Weekly Photo Challenge: Dreamy

From last winter, trees reflected in Tranquility Base’s very own étang.

Dreamy

 

What’s the bloody point (and click)?

A few thoughts on the cult of the ‘selfie’ after a recent trip to Venice

the only deadhead in the hameau

What is it with ‘selfies’? Why do so many people feel the need to remind themselves constantly of what they look like?

Personally, that couple of minutes twice a day looking in the bathroom mirror while brushing my teeth is more than sufficient for me to keep the old memory banks topped up, self-image wise. I’m pretty sure I’d recognise myself anywhere, with no need for further training.

Of course there’s absolutely nothing wrong with taking a picture of yourself and/or your loved ones, either as a free-standing portrait or ‘on location’ (we were here, this us what we saw). But on a recent trip to Venice I couldn’t help but feel that the whole selfie thing had got out of hand.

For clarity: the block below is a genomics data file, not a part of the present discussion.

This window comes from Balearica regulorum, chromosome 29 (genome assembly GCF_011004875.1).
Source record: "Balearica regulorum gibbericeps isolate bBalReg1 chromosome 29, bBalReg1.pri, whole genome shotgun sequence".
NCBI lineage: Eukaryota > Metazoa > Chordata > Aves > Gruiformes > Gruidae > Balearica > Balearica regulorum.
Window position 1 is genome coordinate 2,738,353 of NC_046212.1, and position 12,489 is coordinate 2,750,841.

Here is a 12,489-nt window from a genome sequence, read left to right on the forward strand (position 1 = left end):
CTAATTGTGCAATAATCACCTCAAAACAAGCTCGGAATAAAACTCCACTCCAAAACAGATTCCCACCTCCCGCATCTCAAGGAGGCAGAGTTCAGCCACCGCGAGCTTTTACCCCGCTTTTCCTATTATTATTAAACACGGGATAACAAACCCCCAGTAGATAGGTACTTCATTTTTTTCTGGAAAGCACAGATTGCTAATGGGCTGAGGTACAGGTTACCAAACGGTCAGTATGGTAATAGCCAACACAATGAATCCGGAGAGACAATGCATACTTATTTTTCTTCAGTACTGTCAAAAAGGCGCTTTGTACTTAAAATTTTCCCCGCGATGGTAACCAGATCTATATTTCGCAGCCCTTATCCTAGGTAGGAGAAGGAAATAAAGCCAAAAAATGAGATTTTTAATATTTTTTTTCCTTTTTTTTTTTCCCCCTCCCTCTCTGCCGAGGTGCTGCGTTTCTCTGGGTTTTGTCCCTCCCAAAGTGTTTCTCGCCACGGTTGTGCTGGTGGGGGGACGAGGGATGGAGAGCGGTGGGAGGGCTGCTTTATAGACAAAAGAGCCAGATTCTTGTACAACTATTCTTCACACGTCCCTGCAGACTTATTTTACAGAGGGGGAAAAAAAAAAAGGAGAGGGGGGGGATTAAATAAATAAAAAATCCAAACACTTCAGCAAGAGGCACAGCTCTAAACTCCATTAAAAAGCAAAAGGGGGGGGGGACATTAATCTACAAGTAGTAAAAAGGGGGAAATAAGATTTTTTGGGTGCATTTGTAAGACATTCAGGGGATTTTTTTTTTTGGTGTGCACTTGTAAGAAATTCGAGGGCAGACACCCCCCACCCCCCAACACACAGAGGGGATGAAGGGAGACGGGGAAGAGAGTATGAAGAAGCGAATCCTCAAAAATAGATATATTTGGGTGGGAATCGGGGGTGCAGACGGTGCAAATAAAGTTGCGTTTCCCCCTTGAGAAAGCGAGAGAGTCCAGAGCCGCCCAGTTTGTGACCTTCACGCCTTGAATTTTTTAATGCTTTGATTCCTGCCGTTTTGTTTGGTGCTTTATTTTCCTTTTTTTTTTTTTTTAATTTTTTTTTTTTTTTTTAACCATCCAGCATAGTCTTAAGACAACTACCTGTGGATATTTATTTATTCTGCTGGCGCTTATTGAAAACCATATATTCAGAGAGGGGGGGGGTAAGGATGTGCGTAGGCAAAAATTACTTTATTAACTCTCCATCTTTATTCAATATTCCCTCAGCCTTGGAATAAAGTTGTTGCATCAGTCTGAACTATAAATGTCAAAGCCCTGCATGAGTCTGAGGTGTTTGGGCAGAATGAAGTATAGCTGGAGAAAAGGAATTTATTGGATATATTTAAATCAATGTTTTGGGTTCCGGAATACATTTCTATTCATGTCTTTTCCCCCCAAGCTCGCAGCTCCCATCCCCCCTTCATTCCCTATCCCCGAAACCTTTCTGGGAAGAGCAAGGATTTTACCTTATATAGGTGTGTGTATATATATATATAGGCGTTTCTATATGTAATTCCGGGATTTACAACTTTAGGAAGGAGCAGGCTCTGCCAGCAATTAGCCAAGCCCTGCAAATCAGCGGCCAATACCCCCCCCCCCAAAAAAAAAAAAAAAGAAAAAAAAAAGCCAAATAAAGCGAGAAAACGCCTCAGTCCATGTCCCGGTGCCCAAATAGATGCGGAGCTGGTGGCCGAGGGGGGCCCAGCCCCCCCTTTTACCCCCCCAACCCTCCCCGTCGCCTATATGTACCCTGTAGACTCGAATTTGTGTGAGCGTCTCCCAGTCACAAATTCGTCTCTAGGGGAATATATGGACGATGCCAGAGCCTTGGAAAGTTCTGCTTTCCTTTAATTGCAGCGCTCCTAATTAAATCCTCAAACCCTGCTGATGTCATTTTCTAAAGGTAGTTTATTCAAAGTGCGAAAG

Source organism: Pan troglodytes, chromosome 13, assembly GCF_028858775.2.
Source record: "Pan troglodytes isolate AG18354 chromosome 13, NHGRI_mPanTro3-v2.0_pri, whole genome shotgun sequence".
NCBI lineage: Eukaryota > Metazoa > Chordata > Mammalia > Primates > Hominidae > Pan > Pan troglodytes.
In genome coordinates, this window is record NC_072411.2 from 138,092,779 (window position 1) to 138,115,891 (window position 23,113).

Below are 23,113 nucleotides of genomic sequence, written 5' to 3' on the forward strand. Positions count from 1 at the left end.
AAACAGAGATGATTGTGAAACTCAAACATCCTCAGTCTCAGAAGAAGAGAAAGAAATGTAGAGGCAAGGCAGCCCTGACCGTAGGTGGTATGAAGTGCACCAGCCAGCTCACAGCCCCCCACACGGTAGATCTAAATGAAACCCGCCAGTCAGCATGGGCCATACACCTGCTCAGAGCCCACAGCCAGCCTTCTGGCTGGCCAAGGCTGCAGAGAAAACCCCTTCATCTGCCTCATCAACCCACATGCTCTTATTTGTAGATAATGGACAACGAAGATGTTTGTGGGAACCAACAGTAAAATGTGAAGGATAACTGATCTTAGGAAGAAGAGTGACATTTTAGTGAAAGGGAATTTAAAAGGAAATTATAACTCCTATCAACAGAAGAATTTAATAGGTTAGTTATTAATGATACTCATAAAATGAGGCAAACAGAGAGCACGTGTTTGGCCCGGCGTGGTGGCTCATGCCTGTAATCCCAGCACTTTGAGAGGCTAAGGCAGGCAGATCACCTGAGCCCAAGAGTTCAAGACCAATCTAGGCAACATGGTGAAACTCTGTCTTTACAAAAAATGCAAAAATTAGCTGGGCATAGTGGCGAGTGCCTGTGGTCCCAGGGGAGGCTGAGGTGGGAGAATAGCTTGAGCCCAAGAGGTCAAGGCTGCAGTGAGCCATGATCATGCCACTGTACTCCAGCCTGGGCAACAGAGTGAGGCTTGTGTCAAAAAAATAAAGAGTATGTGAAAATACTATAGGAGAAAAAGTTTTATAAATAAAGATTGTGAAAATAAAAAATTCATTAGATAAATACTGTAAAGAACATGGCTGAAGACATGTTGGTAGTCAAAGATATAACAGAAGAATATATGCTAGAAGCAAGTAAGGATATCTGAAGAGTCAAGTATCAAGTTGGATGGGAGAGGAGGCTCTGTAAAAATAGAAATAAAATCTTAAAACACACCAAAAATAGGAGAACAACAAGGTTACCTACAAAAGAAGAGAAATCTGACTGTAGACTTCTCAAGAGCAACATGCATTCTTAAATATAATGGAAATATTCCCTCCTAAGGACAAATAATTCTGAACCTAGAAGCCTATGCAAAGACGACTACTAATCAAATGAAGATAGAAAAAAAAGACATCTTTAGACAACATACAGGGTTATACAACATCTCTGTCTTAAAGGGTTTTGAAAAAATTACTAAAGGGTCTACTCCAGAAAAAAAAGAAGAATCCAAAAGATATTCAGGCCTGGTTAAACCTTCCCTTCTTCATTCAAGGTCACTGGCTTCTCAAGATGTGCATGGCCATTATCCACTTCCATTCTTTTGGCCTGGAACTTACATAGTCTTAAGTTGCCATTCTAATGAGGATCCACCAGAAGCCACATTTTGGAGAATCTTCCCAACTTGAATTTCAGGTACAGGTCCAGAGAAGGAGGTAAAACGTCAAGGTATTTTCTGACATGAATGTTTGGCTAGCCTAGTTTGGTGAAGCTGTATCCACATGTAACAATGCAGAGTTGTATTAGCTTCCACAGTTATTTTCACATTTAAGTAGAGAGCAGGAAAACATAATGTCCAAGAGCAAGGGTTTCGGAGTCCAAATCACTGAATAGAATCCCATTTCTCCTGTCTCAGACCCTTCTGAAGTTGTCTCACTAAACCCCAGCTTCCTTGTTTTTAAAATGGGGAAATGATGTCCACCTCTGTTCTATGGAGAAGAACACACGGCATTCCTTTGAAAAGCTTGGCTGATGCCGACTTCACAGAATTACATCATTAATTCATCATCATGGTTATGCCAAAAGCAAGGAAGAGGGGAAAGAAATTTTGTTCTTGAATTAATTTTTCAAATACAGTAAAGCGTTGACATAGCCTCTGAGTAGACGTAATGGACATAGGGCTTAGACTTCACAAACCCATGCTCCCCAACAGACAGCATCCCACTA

Venice is undoubtedly one of the most photographed places on earth. And why not? It’s beautiful and – apart from the teeming tourists – fully deserving of its description of ‘La Serenissima’

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Weekly Photo Challenge: Signs

We’ve all seen signs like this (from the door of a church in Venice). But who knew that those early Nokia mobile phones could shoot video?

Signs

Weekly Photo Challenge: Nighttime

I’ve been waiting ages for an excuse to post this picture. Taken from the balcony of my apartment in Abu Dhabi during a particularly spectacular thunderstorm.

Nighttime

Weekly Photo Challenge: Endurance

The blue paint on this old door in the nearby village of Bonnefont, here in Haute-Vienne, has obviously endured whatever the local climate has thrown at it over many years.

Endurance

Weekly Photo Challenge: Humanity

This is from a few years back. On a trip to Oman, we went out to to look for dolphins. Khaled didn’t waste the opportunity to catch his dinner.

Oman

Butterflies on Buddleia

An hour or so on a sunny afternoon, loitering with intent around the buddleia (well named as the ‘butterfly bush’) produced these images: